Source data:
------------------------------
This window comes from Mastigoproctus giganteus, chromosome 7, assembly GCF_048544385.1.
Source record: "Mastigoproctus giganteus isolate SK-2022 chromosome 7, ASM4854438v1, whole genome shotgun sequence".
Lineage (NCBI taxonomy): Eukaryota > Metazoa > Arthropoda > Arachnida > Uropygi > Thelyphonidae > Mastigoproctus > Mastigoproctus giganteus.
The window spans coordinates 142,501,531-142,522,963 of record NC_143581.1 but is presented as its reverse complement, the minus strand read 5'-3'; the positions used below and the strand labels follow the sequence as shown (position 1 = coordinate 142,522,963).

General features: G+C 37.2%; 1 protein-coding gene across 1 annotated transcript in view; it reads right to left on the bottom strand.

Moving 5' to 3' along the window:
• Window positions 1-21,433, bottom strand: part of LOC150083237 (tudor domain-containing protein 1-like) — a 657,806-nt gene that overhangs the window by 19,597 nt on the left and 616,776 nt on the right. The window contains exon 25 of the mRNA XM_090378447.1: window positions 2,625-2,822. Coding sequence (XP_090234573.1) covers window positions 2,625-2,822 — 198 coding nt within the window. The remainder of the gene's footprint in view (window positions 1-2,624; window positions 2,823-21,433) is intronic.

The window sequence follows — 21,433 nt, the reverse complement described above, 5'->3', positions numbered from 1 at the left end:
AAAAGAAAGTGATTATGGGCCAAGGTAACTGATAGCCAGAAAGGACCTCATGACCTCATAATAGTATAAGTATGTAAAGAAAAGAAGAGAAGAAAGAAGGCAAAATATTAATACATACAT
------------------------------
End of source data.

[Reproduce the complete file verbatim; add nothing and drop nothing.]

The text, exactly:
This window comes from Mastigoproctus giganteus, chromosome 7, assembly GCF_048544385.1.
Source record: "Mastigoproctus giganteus isolate SK-2022 chromosome 7, ASM4854438v1, whole genome shotgun sequence".
Lineage (NCBI taxonomy): Eukaryota > Metazoa > Arthropoda > Arachnida > Uropygi > Thelyphonidae > Mastigoproctus > Mastigoproctus giganteus.
The window spans coordinates 142,501,531-142,522,963 of record NC_143581.1 but is presented as its reverse complement, the minus strand read 5'-3'; the positions used below and the strand labels follow the sequence as shown (position 1 = coordinate 142,522,963).

General features: G+C 37.2%; 1 protein-coding gene across 1 annotated transcript in view; it reads right to left on the bottom strand.

Moving 5' to 3' along the window:
• Window positions 1-21,433, bottom strand: part of LOC150083237 (tudor domain-containing protein 1-like) — a 657,806-nt gene that overhangs the window by 19,597 nt on the left and 616,776 nt on the right. The window contains exon 25 of the mRNA XM_090378447.1: window positions 2,625-2,822. Coding sequence (XP_090234573.1) covers window positions 2,625-2,822 — 198 coding nt within the window. The remainder of the gene's footprint in view (window positions 1-2,624; window positions 2,823-21,433) is intronic.

The window sequence follows — 21,433 nt, the reverse complement described above, 5'->3', positions numbered from 1 at the left end:
AAAAGAAAGTGATTATGGGCCAAGGTAACTGATAGCCAGAAAGGACCTCATGACCTCATAATAGTATAAGTATGTAAAGAAAAGAAGAGAAGAAAGAAGGCAAAATATTAATACATACAT